Thursday October 18, 2012
Looking for inexpensive go sets to donate at Christmas to various toy drives. Similar to the $1 chess set at the Dollar Tree store, made in China. Btw, , as chess instructions in those cheap chess sets are pretty bad, when I locate a go set, I’ll probably stick a sticker on them with a website address for
instructions; can’t insert “The Way of Go” as the toy drives want new unopened, unwrapped gifts. Yutopian has a laminated paper board for $4 but no stones; Yellow Mountain Imports has a magnetic 13X13 set for $5. If anyone knows of any 19×19 go set, with stones, in one package for close to $1, please email firstname.lastname@example.org
Wednesday October 17, 2012
John Kerpan 1d took first place in the Massachusetts Go Association’s Fall Tournament on October 14 in Boston, MA. Kerpan topped a field of 30 players. In second place was Mark Nahabedian 13k and in third was Chia Chan 5k; all three players were 4-0. Eva Casey directed. Photo courtesy Eva Casey.
Wednesday October 17, 2012
The popular Young Lions tourney, for school aged youth, is back with a new twist. Based on the tournaments in Hikaru no Go, where the newest professionals take on the top insei, the Young Lions has become one of the premier youth tourneys online. This year the winners will get a special treat though, 1st and 2nd place in the top bracket will get a chance to play a game with our very first crop of American pros, Andy Liu 1P and Gansheng Shi 1P. The event is run by the American Go Honor Society (AGHS) and has developed a reputation for picking some of the top young players in the US. “Returning competitors, are you curious how much you have improved?” asks AGHS Promotion Head Junhee Kim, “new go players, are you up for the challenge? Come sign up for fun, experience, and most importantly because of your love for go!” The tourney will feature brackets for all levels, with prizes and glory for all skill levels. See www.aghs.cc for rules and registration. The tournament will be held on KGS in the AGHS Tournaments Room on November 17th and 18th. E-mail email@example.com for more info. -Paul Barchilon, E-J Youth Editor.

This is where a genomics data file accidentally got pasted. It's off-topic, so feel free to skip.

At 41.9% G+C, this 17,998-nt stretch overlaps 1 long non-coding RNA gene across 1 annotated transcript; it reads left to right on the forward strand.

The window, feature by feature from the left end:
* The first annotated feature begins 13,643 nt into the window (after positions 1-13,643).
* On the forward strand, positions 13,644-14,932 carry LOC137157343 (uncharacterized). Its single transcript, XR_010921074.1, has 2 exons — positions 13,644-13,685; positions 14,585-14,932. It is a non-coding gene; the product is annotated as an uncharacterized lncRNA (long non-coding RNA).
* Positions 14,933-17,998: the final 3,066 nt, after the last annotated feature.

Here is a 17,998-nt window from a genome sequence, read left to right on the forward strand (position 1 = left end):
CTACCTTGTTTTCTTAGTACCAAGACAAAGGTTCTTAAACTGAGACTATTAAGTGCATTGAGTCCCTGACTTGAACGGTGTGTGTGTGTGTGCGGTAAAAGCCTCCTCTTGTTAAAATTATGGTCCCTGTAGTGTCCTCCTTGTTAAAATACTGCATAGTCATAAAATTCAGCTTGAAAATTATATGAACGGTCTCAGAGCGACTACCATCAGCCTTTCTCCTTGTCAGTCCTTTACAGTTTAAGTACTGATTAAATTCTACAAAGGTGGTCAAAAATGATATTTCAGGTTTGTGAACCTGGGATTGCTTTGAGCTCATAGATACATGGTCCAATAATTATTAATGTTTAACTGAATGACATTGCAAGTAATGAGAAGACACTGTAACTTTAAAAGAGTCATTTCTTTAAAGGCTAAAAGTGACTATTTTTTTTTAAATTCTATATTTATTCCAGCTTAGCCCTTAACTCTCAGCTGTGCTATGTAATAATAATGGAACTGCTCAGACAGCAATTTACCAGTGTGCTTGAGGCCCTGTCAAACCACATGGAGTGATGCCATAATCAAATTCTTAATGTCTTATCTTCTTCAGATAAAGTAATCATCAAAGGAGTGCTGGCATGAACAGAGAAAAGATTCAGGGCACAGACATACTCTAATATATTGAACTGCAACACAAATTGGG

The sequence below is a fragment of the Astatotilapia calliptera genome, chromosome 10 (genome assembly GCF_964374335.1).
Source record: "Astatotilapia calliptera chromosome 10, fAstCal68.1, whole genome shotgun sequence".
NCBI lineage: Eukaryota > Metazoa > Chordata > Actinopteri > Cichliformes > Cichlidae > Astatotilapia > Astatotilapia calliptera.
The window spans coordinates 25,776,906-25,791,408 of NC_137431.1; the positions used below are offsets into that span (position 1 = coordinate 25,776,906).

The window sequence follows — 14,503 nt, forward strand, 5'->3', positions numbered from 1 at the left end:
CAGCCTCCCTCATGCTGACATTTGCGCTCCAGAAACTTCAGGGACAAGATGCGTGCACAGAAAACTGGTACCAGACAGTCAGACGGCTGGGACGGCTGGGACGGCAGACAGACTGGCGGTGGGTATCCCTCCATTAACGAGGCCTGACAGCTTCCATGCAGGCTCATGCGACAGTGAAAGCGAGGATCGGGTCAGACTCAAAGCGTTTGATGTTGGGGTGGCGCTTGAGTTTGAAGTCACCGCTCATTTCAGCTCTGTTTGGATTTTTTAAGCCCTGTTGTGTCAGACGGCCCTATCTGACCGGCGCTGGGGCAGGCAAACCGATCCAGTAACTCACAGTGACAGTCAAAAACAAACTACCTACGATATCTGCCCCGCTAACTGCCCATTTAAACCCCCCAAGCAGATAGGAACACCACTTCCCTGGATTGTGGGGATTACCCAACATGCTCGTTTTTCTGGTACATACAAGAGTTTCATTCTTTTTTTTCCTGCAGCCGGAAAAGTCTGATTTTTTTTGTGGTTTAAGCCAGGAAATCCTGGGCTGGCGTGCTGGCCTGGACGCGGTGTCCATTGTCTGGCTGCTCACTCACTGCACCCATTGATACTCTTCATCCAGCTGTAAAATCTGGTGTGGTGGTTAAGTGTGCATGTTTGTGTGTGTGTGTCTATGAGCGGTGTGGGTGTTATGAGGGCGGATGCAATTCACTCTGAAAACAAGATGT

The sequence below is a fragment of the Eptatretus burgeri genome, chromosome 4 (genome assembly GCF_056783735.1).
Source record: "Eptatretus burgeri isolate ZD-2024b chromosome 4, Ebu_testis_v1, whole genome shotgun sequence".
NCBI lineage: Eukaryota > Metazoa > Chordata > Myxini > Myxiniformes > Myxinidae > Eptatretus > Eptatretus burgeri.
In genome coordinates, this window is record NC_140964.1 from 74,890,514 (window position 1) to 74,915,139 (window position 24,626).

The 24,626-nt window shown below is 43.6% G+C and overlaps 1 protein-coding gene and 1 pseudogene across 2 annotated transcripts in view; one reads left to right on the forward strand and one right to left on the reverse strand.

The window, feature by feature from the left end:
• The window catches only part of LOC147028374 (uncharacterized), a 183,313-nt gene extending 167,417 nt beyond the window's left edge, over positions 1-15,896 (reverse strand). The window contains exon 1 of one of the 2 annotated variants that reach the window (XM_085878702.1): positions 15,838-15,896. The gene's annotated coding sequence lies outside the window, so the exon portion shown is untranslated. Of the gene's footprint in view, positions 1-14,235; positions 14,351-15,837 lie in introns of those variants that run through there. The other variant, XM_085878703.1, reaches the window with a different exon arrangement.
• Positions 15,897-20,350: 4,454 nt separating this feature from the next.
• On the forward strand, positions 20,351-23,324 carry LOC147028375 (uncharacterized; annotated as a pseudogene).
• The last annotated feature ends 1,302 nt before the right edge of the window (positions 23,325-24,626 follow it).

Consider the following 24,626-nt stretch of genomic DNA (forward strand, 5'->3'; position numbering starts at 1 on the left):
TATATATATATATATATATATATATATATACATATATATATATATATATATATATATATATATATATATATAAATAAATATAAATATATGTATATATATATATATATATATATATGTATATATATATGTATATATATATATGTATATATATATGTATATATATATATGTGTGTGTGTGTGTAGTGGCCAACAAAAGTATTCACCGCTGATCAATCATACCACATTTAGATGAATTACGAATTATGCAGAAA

Monday October 15, 2012
“We want more!” was the demand after last year’s Portland (Oregon) Go Tournament. With that in mind, tournament director Peter Drake is working to cram even more go into this year’s tournament, coming up October 20-21. First, there will be an open division for strong players. “So far four people have signed up for the open,” Drake reports, Solomon Choe (AGA 5.9d), Robert Tirak (6.0d), Guozhong Zhuang (6.4d), and Nicholas Jhirad (6.4d). Second, the number of games in the main handicapped tournament has been increased from five to seven. This means that players will get in more games in two days than in the week-long US Open. “What the heck,” Drake said, “You’re not getting any work done that weekend anyway.” The event will take place at Lewis & Clark College, a hotbed of computer go research that Drake says “is recognized as the second most beautiful campus in the country.” Registrations are still pouring in, but this tournament typically draws several dozen players. Click here for full details. photo: at the 2011 Portland tournament